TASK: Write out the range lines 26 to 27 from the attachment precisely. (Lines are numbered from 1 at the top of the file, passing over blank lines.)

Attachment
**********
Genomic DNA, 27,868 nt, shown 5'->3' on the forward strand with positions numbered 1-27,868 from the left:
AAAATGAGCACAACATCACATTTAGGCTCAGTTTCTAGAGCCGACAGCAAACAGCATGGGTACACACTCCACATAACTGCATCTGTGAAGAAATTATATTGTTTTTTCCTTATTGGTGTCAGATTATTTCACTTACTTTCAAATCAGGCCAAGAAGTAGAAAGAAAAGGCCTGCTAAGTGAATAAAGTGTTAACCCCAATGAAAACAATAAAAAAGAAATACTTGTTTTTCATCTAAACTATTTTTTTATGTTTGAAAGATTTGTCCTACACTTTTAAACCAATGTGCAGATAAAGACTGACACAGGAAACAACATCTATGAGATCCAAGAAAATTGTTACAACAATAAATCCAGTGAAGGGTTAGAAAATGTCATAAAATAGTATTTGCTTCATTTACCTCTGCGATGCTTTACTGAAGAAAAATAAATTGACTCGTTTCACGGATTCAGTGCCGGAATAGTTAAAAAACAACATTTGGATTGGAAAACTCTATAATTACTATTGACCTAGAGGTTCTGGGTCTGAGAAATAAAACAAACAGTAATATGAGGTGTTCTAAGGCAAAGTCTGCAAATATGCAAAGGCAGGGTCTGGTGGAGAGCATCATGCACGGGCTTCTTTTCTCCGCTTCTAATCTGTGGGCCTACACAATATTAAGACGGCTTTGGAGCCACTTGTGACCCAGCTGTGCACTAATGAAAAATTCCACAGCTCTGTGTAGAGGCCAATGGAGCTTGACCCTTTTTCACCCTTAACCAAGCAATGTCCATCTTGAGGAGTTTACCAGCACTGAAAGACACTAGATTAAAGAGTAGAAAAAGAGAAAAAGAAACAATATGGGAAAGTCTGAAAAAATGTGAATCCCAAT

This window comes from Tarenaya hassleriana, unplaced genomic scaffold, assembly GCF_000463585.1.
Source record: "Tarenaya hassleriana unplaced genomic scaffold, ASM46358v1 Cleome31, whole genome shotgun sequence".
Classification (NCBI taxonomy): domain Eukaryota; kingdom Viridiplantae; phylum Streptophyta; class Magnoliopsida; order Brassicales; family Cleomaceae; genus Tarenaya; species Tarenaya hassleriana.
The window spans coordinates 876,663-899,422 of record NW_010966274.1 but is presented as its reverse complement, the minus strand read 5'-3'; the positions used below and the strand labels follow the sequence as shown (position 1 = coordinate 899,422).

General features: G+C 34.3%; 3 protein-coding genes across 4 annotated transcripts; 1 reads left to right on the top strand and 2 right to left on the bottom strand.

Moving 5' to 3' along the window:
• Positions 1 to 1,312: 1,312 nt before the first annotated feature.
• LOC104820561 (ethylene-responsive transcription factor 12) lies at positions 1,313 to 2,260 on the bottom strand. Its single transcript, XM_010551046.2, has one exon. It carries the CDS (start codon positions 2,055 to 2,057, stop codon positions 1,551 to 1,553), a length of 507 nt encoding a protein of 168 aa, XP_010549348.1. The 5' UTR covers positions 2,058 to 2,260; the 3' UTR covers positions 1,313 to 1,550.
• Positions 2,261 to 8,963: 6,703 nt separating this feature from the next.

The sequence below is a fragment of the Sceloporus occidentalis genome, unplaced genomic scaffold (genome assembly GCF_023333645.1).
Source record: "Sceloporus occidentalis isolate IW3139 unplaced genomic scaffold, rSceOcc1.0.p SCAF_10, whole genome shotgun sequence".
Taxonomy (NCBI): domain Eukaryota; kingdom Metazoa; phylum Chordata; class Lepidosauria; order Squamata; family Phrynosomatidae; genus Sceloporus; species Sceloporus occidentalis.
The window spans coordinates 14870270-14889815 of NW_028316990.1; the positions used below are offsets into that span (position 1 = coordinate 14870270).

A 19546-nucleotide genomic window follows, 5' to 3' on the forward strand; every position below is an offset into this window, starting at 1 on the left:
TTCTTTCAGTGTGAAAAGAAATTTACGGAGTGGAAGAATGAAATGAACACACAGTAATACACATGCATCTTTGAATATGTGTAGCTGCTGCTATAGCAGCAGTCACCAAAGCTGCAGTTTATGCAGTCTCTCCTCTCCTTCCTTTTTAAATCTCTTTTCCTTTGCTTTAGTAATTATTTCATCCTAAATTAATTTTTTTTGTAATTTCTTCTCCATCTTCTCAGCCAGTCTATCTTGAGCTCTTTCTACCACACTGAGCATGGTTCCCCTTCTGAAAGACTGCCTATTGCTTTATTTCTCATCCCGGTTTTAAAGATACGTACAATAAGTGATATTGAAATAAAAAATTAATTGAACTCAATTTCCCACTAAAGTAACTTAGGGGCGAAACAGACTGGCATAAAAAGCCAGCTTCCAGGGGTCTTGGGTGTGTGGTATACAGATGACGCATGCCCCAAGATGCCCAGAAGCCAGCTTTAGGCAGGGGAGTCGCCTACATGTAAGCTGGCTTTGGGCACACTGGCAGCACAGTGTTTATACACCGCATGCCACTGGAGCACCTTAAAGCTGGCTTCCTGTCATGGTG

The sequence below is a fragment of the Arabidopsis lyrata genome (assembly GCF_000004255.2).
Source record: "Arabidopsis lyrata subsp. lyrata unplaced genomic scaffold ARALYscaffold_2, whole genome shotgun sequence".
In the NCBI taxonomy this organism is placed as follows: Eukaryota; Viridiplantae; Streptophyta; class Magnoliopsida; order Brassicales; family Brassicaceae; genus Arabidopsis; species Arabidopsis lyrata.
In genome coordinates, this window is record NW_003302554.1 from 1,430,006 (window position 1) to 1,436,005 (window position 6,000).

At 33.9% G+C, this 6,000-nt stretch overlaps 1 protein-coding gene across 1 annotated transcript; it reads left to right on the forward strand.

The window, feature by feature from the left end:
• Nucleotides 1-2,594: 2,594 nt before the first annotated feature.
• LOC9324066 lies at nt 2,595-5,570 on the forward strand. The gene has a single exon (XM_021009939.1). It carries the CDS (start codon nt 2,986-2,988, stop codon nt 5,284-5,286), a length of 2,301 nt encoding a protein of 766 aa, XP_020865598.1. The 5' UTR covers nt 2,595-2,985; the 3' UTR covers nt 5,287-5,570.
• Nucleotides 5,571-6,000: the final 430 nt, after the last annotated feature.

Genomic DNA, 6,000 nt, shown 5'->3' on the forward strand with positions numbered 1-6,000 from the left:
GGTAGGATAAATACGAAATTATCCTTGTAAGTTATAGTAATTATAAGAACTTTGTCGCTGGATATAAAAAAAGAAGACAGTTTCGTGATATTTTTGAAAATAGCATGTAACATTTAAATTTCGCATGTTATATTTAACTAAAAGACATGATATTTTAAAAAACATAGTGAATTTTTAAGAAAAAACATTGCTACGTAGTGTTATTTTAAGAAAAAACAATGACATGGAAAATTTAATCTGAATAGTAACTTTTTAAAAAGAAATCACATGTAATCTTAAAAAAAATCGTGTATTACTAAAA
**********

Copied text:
• Nucleotides 5,571-6,000: the final 430 nt, after the last annotated feature.

Genomic DNA, 6,000 nt, shown 5'->3' on the forward strand with positions numbered 1-6,000 from the left: